Once Upon a Time in Bethlehem, PA
by John Delach
Concrete Charlie Bednarik passed away in March at 89. The son of Slovenian immigrants and a native of Bethlehem, PA, he was as hard-nosed, rugged and durable as any football player who has played in the NFL. For most of his 14 – year career season that began in 1949, he played both ways: center on offense and middle guard / linebacker on defense until the end of the 1960 season. He was the last “sixty-minute man” in the league and the essence of Philadelphia Eagles football.
Bednarik is remembered most for the blind-side hit he delivered to an unsuspecting Frank Gifford that knocked the New York Giants premier running back into the middle of the following week and out of football for the 1961 season. Bethlehem, PA was Concrete Charlie and Charlie was Mister Bethlehem.
The city also had a steel mill owned and operated by the company bearing its name. Now gone, the firm was once enormous, America’s second largest steel producer with national operations that included shipyards in Quincy, Mass, New York City, Philadelphia and Baltimore. These yards had their own fleets of workboats enough to warrant decent size insurance policies. For years, Bethlehem’s insurance manager, a chap named Geoffrey Jones, remained loyal to a Manhattan-based competitor of mine, Johnson & Higgins. But in reality, Geoffrey was a star struck Anglophile who loved his twice-yearly visits to London where he met with J&H’s English partner firm, Willis Faber. The object of his admiration was his Lloyds’ broker, Neil Gaines.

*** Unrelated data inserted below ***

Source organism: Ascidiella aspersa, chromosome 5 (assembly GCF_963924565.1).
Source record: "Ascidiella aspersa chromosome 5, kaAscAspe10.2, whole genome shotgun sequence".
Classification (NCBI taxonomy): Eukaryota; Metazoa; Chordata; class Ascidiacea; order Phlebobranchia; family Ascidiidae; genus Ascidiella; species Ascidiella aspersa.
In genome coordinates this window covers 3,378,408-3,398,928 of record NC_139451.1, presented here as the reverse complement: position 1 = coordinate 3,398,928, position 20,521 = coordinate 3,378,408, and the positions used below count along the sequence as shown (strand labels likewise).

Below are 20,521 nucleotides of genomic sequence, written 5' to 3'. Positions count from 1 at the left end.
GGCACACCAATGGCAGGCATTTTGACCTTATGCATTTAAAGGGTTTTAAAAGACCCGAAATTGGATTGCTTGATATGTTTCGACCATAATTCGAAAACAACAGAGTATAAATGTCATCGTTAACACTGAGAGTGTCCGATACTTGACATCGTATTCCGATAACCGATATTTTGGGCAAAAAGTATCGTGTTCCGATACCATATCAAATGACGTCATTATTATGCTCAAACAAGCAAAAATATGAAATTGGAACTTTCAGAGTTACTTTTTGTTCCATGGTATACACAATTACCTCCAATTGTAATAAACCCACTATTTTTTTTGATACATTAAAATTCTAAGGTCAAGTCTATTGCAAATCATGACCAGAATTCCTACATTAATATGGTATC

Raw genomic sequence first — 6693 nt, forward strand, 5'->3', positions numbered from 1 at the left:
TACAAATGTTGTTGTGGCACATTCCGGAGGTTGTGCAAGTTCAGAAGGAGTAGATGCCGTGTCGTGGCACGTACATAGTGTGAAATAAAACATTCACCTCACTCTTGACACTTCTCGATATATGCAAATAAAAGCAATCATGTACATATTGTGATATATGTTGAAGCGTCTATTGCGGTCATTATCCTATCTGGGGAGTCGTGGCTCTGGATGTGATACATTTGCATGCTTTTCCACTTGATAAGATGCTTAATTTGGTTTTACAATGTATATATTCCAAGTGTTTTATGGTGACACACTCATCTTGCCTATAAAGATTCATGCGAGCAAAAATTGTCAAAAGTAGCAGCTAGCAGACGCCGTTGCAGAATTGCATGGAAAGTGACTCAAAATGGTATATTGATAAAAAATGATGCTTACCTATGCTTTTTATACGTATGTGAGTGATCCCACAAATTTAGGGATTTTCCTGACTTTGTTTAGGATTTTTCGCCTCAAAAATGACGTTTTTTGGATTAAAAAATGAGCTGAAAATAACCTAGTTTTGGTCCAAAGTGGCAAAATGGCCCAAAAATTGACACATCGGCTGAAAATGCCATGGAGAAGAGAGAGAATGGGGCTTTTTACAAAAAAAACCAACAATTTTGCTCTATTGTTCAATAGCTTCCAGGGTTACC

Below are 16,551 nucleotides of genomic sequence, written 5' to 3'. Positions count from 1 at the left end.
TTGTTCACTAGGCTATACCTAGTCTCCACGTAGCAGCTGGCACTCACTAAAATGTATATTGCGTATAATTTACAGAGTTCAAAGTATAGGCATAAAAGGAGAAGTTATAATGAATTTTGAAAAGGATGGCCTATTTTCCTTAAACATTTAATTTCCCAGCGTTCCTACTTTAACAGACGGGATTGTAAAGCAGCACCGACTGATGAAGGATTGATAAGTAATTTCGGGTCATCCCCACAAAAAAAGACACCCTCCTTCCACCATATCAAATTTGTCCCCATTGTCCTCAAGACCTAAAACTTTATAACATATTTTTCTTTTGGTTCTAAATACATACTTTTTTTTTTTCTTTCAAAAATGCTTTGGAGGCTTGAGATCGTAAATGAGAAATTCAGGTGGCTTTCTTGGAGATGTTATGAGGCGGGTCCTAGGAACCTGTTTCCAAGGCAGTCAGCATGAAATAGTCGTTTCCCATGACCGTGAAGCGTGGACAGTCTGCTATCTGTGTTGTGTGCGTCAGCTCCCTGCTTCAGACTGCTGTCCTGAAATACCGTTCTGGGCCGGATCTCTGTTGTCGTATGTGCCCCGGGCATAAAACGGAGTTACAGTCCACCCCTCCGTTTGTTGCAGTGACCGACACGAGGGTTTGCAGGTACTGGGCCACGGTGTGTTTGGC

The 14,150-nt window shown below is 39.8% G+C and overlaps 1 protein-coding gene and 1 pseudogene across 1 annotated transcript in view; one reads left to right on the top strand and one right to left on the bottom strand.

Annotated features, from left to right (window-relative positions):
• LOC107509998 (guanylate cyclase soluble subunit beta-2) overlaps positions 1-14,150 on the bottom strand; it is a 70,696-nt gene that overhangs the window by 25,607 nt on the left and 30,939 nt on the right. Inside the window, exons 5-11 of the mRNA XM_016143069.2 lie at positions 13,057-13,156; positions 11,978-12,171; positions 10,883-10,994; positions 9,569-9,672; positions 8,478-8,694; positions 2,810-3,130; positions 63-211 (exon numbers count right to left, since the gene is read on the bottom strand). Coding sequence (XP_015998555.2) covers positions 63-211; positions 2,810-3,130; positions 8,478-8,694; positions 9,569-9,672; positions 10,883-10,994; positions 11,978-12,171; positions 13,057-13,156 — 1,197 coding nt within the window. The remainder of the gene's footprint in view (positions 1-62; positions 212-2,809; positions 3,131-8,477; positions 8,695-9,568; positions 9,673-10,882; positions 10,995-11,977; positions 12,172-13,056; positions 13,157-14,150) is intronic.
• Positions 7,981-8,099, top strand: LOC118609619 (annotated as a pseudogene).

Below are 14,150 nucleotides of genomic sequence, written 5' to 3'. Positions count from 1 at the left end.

All went well until insurance broking mergers upset Mr. Jones’ world. When Willis merged with a New York firm, Caroon & Black, J&H cut ties with them and established their own London office. Geoffrey was livid and, in his fury, put his program out to bid. Requests for proposals were sent to major brokers including my firm’s Philadelphia office. Realizing their lack of marine expertise, I was asked to participate in drafting our bid and making the oral presentation.
When the dates were being set for the presentations in Bethlehem, I asked my counterpart in Philadelphia, Tom Chasser, “Who are we taking to the presentation and who will our competitors be?”
Tom replied, “Just you and me. Willis is sending Neil Gaines and some woman from their New York office; I think she goes by Ms. M.G. Wilson. J&H is sending two Brits from London, Roger Tyndall and Nigel Rahn.”
“You gotta be kidding me, Tom, I asked incredulously?”
“Why, what’s wrong John?”
“Tom,” I replied, “Here’s what’s going to happen when we go out to Bethlehem. Jones is going to look us over and this is what he’s going to say to you, ‘Mr. Chasser, what I can’t understand is that J&H has brought me two chaps from London, Mr. Tyndall and Mr. Rahn and Willis brought over Mr. Gaines. But all you bring to me is this fellow, Delach from New York. Am I missing something?’
“And Tom, I plan to answer this question and do you know what I am going to say to him?”
Tom shook his head, no.
“I am going to look Jones right in the eye and say to him loud and clear, “How about them Eagles!”
It so happened, our own Brit, William Hayes was visiting our office. Hayes was a liability insurance man who knew nothing about marine; I drafted him to be our spokesman. Driving out on I-78 across New Jersey in my GMC truck, I briefed Hayes, “William, you will front the presentation and Tom and I will handle the details.
Geoffrey fell in love with William so much so that when we had a post-presentation lunch in an old inn, I thought I’d have to arrange a hotel room for the two of them.
We won the bid, got the business and through the absurdity of it all, I have had a fondness for Bethlehem, PA and Concrete Charlie.
RIP Mr. Bednarik, RIP Bethlehem Steel.